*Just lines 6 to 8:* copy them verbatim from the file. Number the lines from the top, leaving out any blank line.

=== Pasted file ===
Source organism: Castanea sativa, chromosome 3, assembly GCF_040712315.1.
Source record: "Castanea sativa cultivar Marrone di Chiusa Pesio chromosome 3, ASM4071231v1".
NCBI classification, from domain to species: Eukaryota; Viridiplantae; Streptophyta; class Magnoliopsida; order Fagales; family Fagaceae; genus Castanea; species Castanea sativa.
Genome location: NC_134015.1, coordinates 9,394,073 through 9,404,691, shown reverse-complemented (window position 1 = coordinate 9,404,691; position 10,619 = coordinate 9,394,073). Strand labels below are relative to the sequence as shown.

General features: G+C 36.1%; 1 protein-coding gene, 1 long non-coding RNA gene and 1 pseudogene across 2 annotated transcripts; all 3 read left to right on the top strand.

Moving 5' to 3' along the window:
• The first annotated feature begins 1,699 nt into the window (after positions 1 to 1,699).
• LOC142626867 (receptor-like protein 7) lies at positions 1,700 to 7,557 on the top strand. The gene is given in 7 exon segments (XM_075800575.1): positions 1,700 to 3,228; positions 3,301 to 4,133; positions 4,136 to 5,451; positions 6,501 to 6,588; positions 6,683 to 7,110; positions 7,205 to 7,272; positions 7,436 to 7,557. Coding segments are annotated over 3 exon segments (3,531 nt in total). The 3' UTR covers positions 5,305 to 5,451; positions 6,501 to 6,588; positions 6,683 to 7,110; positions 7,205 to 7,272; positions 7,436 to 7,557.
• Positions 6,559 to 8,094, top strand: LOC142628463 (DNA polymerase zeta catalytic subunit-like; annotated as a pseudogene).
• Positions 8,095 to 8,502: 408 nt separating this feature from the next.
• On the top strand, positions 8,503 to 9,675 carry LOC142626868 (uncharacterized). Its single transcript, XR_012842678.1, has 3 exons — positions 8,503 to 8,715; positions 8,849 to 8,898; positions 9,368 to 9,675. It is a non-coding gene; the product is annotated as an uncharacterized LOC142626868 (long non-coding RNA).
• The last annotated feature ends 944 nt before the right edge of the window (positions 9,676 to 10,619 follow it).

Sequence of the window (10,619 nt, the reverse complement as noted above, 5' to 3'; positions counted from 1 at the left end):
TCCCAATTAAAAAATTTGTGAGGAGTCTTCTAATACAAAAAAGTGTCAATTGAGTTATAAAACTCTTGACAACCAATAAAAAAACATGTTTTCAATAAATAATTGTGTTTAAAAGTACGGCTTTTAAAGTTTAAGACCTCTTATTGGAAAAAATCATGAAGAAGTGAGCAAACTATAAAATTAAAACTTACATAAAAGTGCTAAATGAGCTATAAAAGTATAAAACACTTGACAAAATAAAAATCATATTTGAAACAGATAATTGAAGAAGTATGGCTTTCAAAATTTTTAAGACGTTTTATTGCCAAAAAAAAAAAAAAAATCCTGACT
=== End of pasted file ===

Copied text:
Moving 5' to 3' along the window:
• The first annotated feature begins 1,699 nt into the window (after positions 1 to 1,699).
• LOC142626867 (receptor-like protein 7) lies at positions 1,700 to 7,557 on the top strand. The gene is given in 7 exon segments (XM_075800575.1): positions 1,700 to 3,228; positions 3,301 to 4,133; positions 4,136 to 5,451; positions 6,501 to 6,588; positions 6,683 to 7,110; positions 7,205 to 7,272; positions 7,436 to 7,557. Coding segments are annotated over 3 exon segments (3,531 nt in total). The 3' UTR covers positions 5,305 to 5,451; positions 6,501 to 6,588; positions 6,683 to 7,110; positions 7,205 to 7,272; positions 7,436 to 7,557.